Coronavirus app: will Australians trust a government with a history of tech fails and data breaches?
The federal government is attempting to convince Australians it can be trusted to handle personal data collected by the coronavirus contact tracing app. But it’s an uphill battle due to a long history of secrecy and failures to live up to promises on security and privacy of Australians’ data. Governments around the world are dealing with the same problem: everyone wants to be able to resume some level of normal life, but authorities will need to be able to quickly find and contain people who might have the virus and not yet know it.
Currently they do this by relying on human memory of who a person who tests positive has been around and where they have been – and cases can be easily missed. There will be some people who want to help the effort and will use the government’s proposed coronavirus contact tracer app on that basis, along with those who adopt the view that they already give a lot of information out to other services, so what difference does it make? There will be some who flat out refuse or just aren’t able to use the app, and then there are those who are sceptical and need to be convinced.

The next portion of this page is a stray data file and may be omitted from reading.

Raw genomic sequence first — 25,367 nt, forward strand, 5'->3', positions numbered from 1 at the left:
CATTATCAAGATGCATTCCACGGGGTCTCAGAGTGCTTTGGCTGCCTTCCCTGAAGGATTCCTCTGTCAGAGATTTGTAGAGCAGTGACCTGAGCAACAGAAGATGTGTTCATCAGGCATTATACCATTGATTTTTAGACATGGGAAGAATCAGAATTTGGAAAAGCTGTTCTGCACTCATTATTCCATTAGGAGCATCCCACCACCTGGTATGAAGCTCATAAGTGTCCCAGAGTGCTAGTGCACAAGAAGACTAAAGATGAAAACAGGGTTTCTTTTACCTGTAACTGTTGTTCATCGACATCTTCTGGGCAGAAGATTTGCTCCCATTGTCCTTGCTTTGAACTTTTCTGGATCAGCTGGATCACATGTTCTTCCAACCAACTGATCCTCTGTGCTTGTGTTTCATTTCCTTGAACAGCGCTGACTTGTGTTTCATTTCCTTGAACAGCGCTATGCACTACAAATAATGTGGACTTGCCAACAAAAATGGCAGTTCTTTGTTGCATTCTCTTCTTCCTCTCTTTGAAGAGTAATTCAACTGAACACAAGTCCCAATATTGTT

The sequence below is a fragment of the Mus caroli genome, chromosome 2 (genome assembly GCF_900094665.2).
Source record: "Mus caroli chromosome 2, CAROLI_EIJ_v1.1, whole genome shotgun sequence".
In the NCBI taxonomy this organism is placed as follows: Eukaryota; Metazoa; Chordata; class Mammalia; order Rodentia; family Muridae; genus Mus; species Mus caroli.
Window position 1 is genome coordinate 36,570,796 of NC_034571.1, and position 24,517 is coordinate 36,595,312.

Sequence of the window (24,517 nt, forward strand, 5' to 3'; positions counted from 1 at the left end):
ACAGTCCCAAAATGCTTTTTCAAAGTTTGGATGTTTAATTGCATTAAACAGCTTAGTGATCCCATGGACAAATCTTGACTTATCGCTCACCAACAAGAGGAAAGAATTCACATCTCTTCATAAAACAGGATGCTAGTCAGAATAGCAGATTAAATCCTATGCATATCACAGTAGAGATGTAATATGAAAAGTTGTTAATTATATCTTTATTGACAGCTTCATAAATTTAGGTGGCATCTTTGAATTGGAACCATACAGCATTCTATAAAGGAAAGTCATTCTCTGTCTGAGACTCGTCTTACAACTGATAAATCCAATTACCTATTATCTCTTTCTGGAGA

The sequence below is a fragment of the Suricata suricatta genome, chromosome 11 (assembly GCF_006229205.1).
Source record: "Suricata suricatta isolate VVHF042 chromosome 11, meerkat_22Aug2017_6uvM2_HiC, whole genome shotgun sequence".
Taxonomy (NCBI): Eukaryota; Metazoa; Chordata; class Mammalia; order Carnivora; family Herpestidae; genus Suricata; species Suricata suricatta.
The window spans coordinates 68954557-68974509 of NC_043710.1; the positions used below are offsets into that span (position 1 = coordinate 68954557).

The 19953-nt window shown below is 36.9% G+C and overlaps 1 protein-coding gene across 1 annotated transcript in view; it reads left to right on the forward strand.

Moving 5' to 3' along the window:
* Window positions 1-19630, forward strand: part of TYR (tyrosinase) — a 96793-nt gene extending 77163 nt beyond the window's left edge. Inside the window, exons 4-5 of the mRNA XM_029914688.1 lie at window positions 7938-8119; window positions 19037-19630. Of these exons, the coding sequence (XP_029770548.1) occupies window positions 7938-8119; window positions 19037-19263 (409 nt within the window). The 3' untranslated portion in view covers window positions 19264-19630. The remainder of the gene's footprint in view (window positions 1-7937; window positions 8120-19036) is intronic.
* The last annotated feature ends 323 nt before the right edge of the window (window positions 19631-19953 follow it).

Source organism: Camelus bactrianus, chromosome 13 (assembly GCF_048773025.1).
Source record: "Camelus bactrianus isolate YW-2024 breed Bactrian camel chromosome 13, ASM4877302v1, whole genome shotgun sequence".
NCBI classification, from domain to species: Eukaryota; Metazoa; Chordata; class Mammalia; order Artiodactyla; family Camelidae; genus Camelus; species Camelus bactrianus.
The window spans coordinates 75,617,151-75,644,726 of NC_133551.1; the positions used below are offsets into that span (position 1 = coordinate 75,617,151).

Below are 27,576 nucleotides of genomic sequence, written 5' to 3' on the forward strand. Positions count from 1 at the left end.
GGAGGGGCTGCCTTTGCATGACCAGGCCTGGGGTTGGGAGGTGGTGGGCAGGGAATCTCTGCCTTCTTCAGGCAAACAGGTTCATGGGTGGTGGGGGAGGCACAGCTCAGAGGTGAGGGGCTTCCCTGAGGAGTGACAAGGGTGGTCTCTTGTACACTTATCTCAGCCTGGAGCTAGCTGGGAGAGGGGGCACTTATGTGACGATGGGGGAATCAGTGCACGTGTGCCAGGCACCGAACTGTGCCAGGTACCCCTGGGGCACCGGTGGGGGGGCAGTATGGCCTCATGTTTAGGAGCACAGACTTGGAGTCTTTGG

The prime minister, Scott Morrison, has said the government needs 40% of the population to agree to use the app in order for it to be effective, and he will need to win over some of the last category in order to meet that target.